My cousin texts me and invites me to join him and his wife for a Korean meal. I know exactly which restaurant he’s talking about. It’s the only Korean restaurant in Clifton, and not only do they offer delicious spicy food, but they also serve beer. We walk into the restaurant at 9:30pm and the interior is dark and warm. The electricity hasn’t been working for three days, the waiter informs us, and the fans and light are being run through a generator. We shrug. The beer and great food will compensate for no air-conditioning.
As we order our drinks and meal, the restaurant fills up. No one seems to be bothered by the humidity and the florescent lighting. But halfway through our meal, the whirring of the generator comes to an abrupt halt, and the restaurant plunges into darkness. The fans stop moving and we start sweating. The waiters bring out the candles, and all the guests keep eating. A few minutes later the fans start up again. By this point, my face and my body are drenched with sweat. I take a swig of my Heineken and continue to eat. The food is as tasty as I remembered.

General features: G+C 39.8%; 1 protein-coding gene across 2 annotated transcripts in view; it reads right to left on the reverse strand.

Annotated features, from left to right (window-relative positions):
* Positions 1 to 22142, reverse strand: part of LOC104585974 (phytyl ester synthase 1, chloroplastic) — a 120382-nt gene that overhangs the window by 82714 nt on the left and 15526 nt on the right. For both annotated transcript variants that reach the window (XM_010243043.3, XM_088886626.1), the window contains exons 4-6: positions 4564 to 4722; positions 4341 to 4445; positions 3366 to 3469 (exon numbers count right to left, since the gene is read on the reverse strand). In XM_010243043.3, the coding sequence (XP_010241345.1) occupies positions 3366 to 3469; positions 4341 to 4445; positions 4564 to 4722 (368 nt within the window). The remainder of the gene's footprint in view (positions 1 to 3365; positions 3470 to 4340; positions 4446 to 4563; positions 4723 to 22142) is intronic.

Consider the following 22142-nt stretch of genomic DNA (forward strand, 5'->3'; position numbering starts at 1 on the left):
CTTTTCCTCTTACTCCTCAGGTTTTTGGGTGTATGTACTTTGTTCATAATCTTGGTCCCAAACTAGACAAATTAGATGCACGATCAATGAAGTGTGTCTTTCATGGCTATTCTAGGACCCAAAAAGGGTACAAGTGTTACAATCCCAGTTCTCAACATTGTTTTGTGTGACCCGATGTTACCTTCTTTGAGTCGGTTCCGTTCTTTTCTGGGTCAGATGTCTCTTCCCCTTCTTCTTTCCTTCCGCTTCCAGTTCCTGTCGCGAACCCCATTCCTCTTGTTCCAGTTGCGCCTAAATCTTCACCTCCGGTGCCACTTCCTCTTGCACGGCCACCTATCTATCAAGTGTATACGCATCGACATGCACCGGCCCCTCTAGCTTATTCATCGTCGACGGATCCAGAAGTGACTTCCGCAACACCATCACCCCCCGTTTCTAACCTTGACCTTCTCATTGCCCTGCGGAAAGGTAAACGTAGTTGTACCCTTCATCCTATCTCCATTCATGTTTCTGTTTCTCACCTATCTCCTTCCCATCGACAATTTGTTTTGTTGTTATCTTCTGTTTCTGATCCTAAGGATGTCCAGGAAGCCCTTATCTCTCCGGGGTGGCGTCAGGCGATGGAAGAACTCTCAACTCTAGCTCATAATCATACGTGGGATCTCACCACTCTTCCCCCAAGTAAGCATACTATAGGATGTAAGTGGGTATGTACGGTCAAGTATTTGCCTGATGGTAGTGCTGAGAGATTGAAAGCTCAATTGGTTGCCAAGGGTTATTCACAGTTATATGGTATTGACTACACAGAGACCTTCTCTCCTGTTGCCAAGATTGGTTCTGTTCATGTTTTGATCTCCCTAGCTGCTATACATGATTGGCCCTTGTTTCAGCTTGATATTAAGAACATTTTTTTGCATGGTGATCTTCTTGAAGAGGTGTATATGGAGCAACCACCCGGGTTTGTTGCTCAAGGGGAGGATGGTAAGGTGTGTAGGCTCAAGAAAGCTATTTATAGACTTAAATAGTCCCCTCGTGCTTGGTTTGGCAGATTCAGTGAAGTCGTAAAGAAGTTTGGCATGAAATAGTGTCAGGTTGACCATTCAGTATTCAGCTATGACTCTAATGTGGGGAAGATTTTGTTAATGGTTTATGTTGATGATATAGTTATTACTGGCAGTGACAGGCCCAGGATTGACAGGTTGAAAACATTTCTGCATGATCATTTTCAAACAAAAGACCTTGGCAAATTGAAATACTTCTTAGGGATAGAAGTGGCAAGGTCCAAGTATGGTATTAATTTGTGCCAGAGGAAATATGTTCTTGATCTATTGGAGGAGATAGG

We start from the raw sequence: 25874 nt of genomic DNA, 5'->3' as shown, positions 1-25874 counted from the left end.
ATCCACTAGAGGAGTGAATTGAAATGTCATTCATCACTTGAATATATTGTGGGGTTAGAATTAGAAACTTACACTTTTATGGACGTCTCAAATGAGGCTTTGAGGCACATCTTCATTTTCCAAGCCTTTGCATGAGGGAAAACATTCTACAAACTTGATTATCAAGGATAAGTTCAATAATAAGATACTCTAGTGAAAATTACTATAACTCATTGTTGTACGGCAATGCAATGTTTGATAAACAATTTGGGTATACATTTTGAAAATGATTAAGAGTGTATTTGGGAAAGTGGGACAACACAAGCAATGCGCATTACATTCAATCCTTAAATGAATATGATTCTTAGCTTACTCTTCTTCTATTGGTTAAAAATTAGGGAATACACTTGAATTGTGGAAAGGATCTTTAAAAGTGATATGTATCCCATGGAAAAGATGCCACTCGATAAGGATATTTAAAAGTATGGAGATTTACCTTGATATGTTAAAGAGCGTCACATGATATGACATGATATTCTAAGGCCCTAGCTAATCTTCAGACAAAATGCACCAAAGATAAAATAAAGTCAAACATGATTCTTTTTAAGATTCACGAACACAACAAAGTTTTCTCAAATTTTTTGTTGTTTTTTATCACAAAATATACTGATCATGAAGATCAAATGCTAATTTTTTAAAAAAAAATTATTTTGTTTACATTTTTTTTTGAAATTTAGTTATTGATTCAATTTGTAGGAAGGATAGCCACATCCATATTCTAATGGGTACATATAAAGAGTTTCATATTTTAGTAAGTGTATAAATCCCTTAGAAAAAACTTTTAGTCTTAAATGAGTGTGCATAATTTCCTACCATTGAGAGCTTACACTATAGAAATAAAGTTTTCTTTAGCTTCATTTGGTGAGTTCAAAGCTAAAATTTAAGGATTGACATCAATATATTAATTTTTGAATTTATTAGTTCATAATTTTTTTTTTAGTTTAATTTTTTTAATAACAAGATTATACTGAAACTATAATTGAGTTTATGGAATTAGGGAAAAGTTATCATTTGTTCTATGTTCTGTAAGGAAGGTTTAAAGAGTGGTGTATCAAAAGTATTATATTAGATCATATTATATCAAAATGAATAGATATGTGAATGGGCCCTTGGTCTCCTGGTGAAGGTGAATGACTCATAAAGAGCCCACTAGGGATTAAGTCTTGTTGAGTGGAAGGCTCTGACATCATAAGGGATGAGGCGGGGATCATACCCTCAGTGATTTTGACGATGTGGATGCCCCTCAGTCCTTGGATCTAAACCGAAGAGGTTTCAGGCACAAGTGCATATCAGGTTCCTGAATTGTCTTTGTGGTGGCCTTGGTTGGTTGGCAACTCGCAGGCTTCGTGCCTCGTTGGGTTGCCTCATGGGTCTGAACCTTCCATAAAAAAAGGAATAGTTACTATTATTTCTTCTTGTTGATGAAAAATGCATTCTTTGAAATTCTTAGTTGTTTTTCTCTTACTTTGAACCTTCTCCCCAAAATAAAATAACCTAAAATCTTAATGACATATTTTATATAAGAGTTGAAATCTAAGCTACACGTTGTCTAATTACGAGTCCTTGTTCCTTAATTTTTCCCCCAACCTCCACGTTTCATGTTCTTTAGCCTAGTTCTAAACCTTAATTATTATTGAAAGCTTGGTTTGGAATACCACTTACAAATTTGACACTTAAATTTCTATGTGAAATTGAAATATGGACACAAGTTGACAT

And then, the lights flicker again, and the restaurant plunges into darkness. We persevere, pick at more food, but as the heat becomes intolerable, we ask for our food to be packed.
Outside the nightly sea breeze feels fresh. We stand in the parking lot for a few moments. My cousin tries to rescue the night by trying to find a café, where we can cool off, continue to visit and delight in a dessert. But we are out of luck. The streets are clogged. It’s Sunday night and the city is out and everyone is driving to the water. After several missed tries, we give up. The lesson: Sunday night adventures are doomed.